How to split a data set to do 10-fold cross validation

  • Now I have a R data frame (training), can anyone tell me how to randomly split this data set to do 10-fold cross validation?

    Be sure to repeat the entire process 100 times to achieve satisfactory precision.

    Be sure to sample case and control sample separately and then combine them to each block.

    If you use caret::train, you don't even need to care about this. It will be done internally, you can choose the amount of folds. If you insist in doing this "by hand" use stratified sampling of the class as implemented in caret:: createFolds.

    I have locked this thread because every one of the many answers is treating it as only a coding question rather than one of general statistical interest.

  • caret has a function for this:

    require(caret)
    flds <- createFolds(y, k = 10, list = TRUE, returnTrain = FALSE)
    names(flds)[1] <- "train"
    

    Then each element of flds is a list of indexes for each dataset. If your dataset is called dat, then dat[flds$train,] gets you the training set, dat[ flds[[2]], ] gets you the second fold set, etc.

  • Here is a simple way to perform 10-fold using no packages:

    #Randomly shuffle the data
    yourData<-yourData[sample(nrow(yourData)),]
    
    #Create 10 equally size folds
    folds <- cut(seq(1,nrow(yourData)),breaks=10,labels=FALSE)
    
    #Perform 10 fold cross validation
    for(i in 1:10){
        #Segement your data by fold using the which() function 
        testIndexes <- which(folds==i,arr.ind=TRUE)
        testData <- yourData[testIndexes, ]
        trainData <- yourData[-testIndexes, ]
        #Use the test and train data partitions however you desire...
    }
    

    -1: caret functions do stratified sampling which you are not doing. What's the point of reinventing the weel if someone has made things simpler for you?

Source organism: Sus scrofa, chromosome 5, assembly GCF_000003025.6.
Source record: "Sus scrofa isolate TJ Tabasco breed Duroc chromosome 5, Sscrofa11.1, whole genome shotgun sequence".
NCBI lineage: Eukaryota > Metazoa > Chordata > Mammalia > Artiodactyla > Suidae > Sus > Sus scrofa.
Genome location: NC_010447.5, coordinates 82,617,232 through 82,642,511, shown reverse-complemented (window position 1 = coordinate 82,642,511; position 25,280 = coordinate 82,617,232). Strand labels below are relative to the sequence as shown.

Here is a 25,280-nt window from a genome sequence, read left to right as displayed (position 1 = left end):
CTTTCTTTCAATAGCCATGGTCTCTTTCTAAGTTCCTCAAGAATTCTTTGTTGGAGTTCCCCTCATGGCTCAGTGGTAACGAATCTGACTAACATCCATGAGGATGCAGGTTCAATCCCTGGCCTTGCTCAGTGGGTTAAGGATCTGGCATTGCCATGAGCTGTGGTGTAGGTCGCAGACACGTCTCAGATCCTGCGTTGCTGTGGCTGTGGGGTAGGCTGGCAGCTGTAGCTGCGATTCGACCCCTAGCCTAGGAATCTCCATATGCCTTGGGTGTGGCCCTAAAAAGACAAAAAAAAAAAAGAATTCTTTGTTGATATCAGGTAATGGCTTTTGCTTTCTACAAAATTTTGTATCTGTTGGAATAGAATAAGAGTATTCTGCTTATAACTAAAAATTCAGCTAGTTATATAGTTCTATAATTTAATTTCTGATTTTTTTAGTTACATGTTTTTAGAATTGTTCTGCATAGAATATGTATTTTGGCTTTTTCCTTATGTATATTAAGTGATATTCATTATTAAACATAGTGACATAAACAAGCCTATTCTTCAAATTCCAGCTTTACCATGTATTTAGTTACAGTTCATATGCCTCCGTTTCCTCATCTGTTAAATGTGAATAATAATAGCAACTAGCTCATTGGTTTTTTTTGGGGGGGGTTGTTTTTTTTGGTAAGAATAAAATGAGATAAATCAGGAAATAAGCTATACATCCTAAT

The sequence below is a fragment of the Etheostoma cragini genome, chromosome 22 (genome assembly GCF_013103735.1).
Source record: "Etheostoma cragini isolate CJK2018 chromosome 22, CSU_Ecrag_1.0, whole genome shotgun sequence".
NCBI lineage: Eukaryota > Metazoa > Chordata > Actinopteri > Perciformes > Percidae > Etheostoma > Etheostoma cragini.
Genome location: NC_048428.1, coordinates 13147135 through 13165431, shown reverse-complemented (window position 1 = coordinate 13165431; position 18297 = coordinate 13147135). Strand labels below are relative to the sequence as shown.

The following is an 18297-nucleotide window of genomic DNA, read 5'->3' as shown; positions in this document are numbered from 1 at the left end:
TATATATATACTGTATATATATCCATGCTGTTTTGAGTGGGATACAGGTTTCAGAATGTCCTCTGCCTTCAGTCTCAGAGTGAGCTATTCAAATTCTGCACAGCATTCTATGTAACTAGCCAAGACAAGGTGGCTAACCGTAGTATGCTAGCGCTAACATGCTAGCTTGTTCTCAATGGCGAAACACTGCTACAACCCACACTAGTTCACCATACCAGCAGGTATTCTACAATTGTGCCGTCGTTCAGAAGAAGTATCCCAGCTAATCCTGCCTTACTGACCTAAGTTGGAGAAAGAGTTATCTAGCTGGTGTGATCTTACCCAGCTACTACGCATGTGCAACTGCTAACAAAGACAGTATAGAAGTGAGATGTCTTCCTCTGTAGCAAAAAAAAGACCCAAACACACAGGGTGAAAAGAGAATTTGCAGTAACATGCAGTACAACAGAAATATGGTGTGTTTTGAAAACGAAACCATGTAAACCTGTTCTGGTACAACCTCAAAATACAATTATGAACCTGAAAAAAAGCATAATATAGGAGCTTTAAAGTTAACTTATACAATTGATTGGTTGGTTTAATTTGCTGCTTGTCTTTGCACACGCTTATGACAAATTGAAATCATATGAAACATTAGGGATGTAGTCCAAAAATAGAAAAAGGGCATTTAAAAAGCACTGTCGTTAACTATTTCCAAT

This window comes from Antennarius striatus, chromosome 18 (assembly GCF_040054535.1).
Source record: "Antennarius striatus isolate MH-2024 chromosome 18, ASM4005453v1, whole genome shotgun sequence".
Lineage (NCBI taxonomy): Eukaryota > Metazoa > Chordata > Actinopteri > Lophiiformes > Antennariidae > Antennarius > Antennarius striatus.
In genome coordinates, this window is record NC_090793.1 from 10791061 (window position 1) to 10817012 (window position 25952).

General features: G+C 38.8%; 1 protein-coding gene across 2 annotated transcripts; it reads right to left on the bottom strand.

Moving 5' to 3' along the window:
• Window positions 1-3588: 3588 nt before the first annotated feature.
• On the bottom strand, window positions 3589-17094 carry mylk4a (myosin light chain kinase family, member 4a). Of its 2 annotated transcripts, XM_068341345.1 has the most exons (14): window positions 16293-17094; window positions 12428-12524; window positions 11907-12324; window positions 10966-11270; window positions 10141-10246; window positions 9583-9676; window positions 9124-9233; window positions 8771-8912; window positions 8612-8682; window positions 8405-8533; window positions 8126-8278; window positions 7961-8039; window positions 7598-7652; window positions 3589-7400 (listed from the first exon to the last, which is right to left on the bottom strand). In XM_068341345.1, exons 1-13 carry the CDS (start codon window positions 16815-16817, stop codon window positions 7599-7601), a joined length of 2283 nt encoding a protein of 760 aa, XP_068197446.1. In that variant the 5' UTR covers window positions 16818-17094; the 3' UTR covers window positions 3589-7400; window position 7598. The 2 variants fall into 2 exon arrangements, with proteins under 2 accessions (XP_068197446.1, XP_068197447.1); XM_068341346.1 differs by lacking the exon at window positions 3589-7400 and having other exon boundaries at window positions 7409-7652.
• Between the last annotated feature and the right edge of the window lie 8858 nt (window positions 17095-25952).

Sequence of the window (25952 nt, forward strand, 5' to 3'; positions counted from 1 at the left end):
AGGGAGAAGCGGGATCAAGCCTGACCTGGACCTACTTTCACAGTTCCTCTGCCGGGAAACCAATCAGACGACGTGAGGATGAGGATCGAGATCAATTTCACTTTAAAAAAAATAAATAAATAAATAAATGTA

Are you kidding? The entire purpose of the answer is to perform 10-fold without having to install the entire caret package. The only good point you make is that people should understand what their code actually does. Young grasshopper, stratified sampling is not always the best approach. For instance, it gives more importance to subgroups with more data which is not always desirable. (Esp if you don't know it's happening). It's about using the best approach for your data. Troll with caution my friend :)

    @JakeDrew I realise this is an old post now, but would it be possible to ask for some guidance on how to use the test and train data to get the mean average error of a VAR(p) model for each iteration?

    @JakeDrew imho both answers deserve a plus 1. One with a package, the other with code ...

  • Probably not the best way, but here is one way to do it. I'm pretty sure when I wrote this code I had borrowed a trick from another answer on here, but I couldn't find it to link to.

    # Generate some test data
    x <- runif(100)*10 #Random values between 0 and 10
    y <- x+rnorm(100)*.1 #y~x+error
    dataset <- data.frame(x,y) #Create data frame
    plot(dataset$x,dataset$y) #Plot the data